TCAS: Have you ever had to work on it? I would never think of you as a shy person.
KS: Yeah, I did have to work on it. The main reason I accepted a job as a clerk in a liquor store in 98…as opposed to kitchens I always worked in…was I knew I would have to communicate one-on-one with complete strangers all day long. It was a tremendous learning experience.
TCAS: What were some of your most memorable shows? Favorite memories.
KS: See, that’s one of those ones where I can’t answer that. Seriously, I just couldn’t answer that. I mean from way back when…there’s different aspects of what’s memorable and what’s not. Like singing with Harry Chapin. You probably know about David Lee Roth, right?
TCAS: Tell the tale!
KS: Bottom line. Any show from the Café to the houses to the clubs, where there is just a sense of rapport between…the band is with the audience and the audience is with the band and the crowd is all together, like those are my most memorable. As far as shows I’ve seen…man, I don’t want to leave anything out because there have been some incredible moments. But…I was a 15 year old Van Halen freak. I just loved them. And I’m also an artist so my outlet then was art. I drew and I couldn’t talk to people…I’d sit at parties and draw and that’s how I socialized. I did Van Halen airbrushed stuff and I’ll try to make this quick, I drew this huge…I was 15 and I drew a big old poster board of Van Halen…they looked like comic stars with VH in the middle and they way more muscles than they actually had. And I was carrying it around…my friend and I were over there in Biloxi to try and find where the band was and we found their hotel was and I remember I was carrying this poster board and this guys goes “Hey man, where’d you get that?” and I said, “I made it.” “Holy Sh*t! You made that? You made this!” I was 15 years old and I was like “Yeah.” He’s like “What are you gonna do with it?” I was like “I want to give it to the band.” “I can arrange that.” He was the bass technician. So he said, “See that bus? Wait there and basically he walked Michael Anthony (Van Halen bassist) out and we went on the bus and Michael Anthony’s like “Oh my God! Who f*ckin’ drew this?” And you know, I was “Wooh!” and ended spending the whole weekend in Biloxi. It was a Ramada Inn. Biloxi don’t look anything like it used to, but it was one of those drive-thru two story and they let me hang out. Valerie Bertonelli (Eddie Van Halen’s wife from 1981-2007) was in town, her parents were in town, David Lee Roth (lead singer of Van Halen)…there was some serious tension that I didn’t understand as a 15 year old…at all.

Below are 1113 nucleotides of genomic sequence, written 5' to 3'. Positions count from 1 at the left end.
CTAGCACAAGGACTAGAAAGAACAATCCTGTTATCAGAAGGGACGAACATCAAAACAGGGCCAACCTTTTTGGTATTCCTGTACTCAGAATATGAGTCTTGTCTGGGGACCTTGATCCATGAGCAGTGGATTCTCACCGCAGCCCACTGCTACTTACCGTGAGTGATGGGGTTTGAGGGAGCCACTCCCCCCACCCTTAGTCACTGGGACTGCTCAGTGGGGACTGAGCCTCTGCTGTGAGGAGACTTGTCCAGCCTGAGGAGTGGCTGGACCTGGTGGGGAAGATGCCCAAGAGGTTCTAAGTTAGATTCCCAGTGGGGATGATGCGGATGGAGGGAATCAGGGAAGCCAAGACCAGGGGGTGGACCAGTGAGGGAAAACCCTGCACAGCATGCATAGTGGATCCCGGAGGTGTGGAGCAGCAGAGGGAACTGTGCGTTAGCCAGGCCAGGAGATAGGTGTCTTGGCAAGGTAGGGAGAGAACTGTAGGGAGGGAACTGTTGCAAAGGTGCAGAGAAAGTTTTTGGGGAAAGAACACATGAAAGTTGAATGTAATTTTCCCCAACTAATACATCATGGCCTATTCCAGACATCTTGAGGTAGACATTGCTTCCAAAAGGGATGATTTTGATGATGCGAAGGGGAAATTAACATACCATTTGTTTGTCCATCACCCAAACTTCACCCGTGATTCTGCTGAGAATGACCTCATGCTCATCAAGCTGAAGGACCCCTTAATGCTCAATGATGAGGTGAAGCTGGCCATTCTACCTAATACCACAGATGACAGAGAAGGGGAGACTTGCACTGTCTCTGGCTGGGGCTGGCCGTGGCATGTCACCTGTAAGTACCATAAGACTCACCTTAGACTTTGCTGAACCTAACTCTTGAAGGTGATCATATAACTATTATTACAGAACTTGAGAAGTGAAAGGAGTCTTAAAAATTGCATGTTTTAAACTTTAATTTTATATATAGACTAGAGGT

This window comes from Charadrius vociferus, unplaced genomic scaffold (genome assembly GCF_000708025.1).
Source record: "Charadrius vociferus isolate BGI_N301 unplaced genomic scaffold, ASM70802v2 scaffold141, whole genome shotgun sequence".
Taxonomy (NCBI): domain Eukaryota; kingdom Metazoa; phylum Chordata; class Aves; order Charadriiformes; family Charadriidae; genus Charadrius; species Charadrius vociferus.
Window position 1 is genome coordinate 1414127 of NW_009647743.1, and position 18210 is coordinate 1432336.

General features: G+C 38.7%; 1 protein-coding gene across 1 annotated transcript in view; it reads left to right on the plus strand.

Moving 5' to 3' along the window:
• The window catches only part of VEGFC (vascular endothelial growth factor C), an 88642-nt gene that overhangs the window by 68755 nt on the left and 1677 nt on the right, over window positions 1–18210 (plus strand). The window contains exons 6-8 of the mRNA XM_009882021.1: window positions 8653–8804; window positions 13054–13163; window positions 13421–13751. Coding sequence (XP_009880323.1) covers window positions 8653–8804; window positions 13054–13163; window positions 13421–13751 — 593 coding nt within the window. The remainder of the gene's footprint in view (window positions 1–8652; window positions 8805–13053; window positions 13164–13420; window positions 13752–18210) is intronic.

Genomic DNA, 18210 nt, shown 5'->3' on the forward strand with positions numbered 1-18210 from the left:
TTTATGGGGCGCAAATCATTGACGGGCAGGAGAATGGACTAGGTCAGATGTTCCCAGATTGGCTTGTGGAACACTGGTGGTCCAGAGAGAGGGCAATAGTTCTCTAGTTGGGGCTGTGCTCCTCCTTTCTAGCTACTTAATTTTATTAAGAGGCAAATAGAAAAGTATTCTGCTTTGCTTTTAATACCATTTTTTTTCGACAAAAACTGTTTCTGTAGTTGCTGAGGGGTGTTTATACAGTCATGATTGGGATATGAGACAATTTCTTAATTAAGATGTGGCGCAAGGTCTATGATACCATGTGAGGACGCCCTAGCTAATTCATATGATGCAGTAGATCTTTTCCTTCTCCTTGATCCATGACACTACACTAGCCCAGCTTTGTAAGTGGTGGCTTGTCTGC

TCAS: Between Eddie and…
KS: And David. Because they told…again, I didn’t understand sh*t about…
TCAS: You were just hanging out…
KS: With Van Halen. “Yeah, Dave’s pissed ‘cause the family’s here.” But the one thing I really remember, like David Lee Roth came out of his hotel and walked down the stairs and…he somehow…I think I was wearing a marker draw shirt and marker draw tiger stripped pants and he said “Hey, are you that kid that drew that poster?” And I was like, “Yeah.” He’s like, “Oh my God!” And he actually sat down…and there were people all around…he’s like, “How old are you dude?” And I remember I said, “I’m 15 going on 16.” And he kind of goes, “Yeah…most people are.” Sort of nicely though and he’s like “Dude, you’re an incredible artist.” And he basically was talking to me…
(to be continued in Part 2)
– Michael L. Smith
NOTE: If you are the person (or know the person) who took any of the Unemployed photos above, please contact me so that I can acknowledge and give them photo credit for their work. Thank you! Michael (firstname.lastname@example.org)